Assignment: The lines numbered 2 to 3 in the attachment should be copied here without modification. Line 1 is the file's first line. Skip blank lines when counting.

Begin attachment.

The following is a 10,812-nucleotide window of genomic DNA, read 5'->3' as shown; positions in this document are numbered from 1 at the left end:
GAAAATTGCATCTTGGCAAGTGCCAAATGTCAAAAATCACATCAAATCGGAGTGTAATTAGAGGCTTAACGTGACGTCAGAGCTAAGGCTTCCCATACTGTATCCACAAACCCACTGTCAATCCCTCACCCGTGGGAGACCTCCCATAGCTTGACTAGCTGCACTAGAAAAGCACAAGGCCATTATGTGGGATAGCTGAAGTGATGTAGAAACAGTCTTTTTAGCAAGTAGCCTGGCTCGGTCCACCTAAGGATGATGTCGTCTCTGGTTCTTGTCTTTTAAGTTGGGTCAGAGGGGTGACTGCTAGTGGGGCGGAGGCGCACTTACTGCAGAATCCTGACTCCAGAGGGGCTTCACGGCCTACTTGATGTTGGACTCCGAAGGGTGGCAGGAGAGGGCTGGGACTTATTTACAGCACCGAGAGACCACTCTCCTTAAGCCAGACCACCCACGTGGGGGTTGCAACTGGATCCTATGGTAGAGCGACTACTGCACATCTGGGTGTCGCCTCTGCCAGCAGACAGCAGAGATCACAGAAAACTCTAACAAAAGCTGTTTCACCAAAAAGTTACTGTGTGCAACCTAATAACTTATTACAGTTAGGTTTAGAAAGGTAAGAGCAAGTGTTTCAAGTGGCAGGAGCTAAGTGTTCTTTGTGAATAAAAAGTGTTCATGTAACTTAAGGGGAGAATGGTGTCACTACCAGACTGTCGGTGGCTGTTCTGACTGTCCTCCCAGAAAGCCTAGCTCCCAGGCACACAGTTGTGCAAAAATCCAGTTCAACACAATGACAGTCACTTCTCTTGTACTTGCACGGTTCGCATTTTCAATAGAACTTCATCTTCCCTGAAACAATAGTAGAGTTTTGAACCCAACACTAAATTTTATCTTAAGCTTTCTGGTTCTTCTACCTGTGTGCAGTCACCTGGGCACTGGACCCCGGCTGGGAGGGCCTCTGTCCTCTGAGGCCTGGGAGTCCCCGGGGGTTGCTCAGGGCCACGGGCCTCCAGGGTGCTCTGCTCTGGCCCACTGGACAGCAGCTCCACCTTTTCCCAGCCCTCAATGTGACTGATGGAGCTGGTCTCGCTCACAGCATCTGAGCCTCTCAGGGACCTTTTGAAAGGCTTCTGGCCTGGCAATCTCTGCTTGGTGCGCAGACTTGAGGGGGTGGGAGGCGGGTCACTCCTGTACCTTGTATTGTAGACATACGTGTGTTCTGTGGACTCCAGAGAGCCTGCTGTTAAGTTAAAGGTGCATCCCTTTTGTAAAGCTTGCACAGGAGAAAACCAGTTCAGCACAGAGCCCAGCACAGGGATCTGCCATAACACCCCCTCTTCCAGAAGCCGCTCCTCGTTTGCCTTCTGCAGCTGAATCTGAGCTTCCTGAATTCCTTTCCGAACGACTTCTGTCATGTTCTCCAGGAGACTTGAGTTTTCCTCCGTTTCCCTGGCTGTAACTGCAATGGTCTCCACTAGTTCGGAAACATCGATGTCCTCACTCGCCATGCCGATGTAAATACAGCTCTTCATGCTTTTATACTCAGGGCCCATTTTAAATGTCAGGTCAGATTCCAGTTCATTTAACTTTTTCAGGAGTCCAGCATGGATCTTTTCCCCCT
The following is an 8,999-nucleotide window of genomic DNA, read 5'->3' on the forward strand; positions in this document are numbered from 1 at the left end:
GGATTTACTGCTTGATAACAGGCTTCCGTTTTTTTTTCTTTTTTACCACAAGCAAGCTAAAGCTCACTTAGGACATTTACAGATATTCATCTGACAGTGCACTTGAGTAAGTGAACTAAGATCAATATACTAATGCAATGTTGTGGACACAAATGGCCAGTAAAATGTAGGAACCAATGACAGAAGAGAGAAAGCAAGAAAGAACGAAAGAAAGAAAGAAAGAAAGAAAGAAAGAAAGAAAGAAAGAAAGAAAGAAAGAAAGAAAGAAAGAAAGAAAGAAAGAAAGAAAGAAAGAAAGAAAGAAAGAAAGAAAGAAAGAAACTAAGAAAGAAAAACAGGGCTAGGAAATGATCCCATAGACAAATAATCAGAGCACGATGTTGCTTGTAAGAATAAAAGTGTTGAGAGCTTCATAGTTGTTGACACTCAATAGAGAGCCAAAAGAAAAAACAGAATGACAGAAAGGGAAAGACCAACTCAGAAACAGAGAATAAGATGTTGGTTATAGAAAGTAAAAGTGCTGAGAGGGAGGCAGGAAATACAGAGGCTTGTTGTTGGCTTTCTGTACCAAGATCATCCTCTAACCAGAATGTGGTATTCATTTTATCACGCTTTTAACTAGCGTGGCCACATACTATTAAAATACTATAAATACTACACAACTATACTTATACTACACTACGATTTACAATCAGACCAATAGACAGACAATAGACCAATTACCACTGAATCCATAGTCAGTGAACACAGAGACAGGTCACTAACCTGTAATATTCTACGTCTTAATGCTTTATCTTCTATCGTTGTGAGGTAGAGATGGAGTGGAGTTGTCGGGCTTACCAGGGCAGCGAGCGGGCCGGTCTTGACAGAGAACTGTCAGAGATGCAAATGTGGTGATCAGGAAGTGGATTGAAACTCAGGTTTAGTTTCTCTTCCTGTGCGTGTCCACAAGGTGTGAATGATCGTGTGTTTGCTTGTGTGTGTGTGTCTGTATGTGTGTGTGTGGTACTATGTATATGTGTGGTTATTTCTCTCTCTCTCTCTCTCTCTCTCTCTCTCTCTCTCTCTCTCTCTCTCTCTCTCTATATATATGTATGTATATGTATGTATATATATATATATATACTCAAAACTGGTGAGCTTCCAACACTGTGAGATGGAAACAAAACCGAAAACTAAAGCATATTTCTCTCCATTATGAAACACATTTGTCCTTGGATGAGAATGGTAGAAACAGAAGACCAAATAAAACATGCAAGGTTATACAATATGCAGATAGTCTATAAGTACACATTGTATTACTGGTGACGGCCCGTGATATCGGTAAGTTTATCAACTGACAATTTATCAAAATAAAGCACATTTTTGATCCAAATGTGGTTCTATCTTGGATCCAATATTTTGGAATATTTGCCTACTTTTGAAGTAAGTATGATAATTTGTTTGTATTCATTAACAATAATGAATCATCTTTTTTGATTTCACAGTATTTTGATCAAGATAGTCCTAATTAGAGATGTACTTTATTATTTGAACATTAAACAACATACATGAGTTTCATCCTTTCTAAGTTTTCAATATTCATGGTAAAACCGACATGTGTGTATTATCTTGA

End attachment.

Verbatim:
GAAAATTGCATCTTGGCAAGTGCCAAATGTCAAAAATCACATCAAATCGGAGTGTAATTAGAGGCTTAACGTGACGTCAGAGCTAAGGCTTCCCATACTGTATCCACAAACCCACTGTCAATCCCTCACCCGTGGGAGACCTCCCATAGCTTGACTAGCTGCACTAGAAAAGCACAAGGCCATTATGTGGGATAGCTGAAGTGATGTAGAAACAGTCTTTTTAGCAAGTAGCCTGGCTCGGTCCACCTAAGGATGATGTCGTCTCTGGTTCTTGTCTTTTAAGTTGGGTCAGAGGGGTGACTGCTAGTGGGGCGGAGGCGCACTTACTGCAGAATCCTGACTCCAGAGGGGCTTCACGGCCTACTTGATGTTGGACTCCGAAGGGTGGCAGGAGAGGGCTGGGACTTATTTACAGCACCGAGAGACCACTCTCCTTAAGCCAGACCACCCACGTGGGGGTTGCAACTGGATCCTATGGTAGAGCGACTACTGCACATCTGGGTGTCGCCTCTGCCAGCAGACAGCAGAGATCACAGAAAACTCTAACAAAAGCTGTTTCACCAAAAAGTTACTGTGTGCAACCTAATAACTTATTACAGTTAGGTTTAGAAAGGTAAGAGCAAGTGTTTCAAGTGGCAGGAGCTAAGTGTTCTTTGTGAATAAAAAGTGTTCATGTAACTTAAGGGGAGAATGGTGTCACTACCAGACTGTCGGTGGCTGTTCTGACTGTCCTCCCAGAAAGCCTAGCTCCCAGGCACACAGTTGTGCAAAAATCCAGTTCAACACAATGACAGTCACTTCTCTTGTACTTGCACGGTTCGCATTTTCAATAGAACTTCATCTTCCCTGAAACAATAGTAGAGTTTTGAACCCAACACTAAATTTTATCTTAAGCTTTCTGGTTCTTCTACCTGTGTGCAGTCACCTGGGCACTGGACCCCGGCTGGGAGGGCCTCTGTCCTCTGAGGCCTGGGAGTCCCCGGGGGTTGCTCAGGGCCACGGGCCTCCAGGGTGCTCTGCTCTGGCCCACTGGACAGCAGCTCCACCTTTTCCCAGCCCTCAATGTGACTGATGGAGCTGGTCTCGCTCACAGCATCTGAGCCTCTCAGGGACCTTTTGAAAGGCTTCTGGCCTGGCAATCTCTGCTTGGTGCGCAGACTTGAGGGGGTGGGAGGCGGGTCACTCCTGTACCTTGTATTGTAGACATACGTGTGTTCTGTGGACTCCAGAGAGCCTGCTGTTAAGTTAAAGGTGCATCCCTTTTGTAAAGCTTGCACAGGAGAAAACCAGTTCAGCACAGAGCCCAGCACAGGGATCTGCCATAACACCCCCTCTTCCAGAAGCCGCTCCTCGTTTGCCTTCTGCAGCTGAATCTGAGCTTCCTGAATTCCTTTCCGAACGACTTCTGTCATGTTCTCCAGGAGACTTGAGTTTTCCTCCGTTTCCCTGGCTGTAACTGCAATGGTCTCCACTAGTTCGGAAACATCGATGTCCTCACTCGCCATGCCGATGTAAATACAGCTCTTCATGCTTTTATACTCAGGGCCCATTTTAAATGTCAGGTCAGATTCCAGTTCATTTAACTTTTTCAGGAGTCCAGCATGGATCTTTTCCCCCT
The following is an 8,999-nucleotide window of genomic DNA, read 5'->3' on the forward strand; positions in this document are numbered from 1 at the left end: